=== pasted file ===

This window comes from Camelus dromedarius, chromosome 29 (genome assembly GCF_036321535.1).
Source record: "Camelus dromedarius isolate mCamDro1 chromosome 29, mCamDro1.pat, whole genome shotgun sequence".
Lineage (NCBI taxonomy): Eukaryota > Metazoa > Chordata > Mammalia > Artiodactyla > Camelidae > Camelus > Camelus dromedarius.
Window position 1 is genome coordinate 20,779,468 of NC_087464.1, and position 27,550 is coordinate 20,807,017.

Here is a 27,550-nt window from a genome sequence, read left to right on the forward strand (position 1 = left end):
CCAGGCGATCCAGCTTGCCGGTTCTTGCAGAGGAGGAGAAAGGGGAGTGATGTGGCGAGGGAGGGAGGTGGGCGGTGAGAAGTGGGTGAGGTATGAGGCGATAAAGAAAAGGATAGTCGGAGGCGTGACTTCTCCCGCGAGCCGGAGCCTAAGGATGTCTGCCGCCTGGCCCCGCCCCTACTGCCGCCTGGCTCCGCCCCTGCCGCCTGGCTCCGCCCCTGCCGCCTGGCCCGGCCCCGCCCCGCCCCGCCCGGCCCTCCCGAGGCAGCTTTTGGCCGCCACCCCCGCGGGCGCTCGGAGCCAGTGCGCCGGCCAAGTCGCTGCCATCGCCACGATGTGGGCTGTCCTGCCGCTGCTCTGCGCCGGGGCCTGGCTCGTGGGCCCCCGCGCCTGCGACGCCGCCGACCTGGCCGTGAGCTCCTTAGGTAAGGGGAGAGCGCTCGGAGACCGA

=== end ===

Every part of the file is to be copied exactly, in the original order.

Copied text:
This window comes from Camelus dromedarius, chromosome 29 (genome assembly GCF_036321535.1).
Source record: "Camelus dromedarius isolate mCamDro1 chromosome 29, mCamDro1.pat, whole genome shotgun sequence".
Lineage (NCBI taxonomy): Eukaryota > Metazoa > Chordata > Mammalia > Artiodactyla > Camelidae > Camelus > Camelus dromedarius.
Window position 1 is genome coordinate 20,779,468 of NC_087464.1, and position 27,550 is coordinate 20,807,017.

Here is a 27,550-nt window from a genome sequence, read left to right on the forward strand (position 1 = left end):
CCAGGCGATCCAGCTTGCCGGTTCTTGCAGAGGAGGAGAAAGGGGAGTGATGTGGCGAGGGAGGGAGGTGGGCGGTGAGAAGTGGGTGAGGTATGAGGCGATAAAGAAAAGGATAGTCGGAGGCGTGACTTCTCCCGCGAGCCGGAGCCTAAGGATGTCTGCCGCCTGGCCCCGCCCCTACTGCCGCCTGGCTCCGCCCCTGCCGCCTGGCTCCGCCCCTGCCGCCTGGCCCGGCCCCGCCCCGCCCCGCCCGGCCCTCCCGAGGCAGCTTTTGGCCGCCACCCCCGCGGGCGCTCGGAGCCAGTGCGCCGGCCAAGTCGCTGCCATCGCCACGATGTGGGCTGTCCTGCCGCTGCTCTGCGCCGGGGCCTGGCTCGTGGGCCCCCGCGCCTGCGACGCCGCCGACCTGGCCGTGAGCTCCTTAGGTAAGGGGAGAGCGCTCGGAGACCGA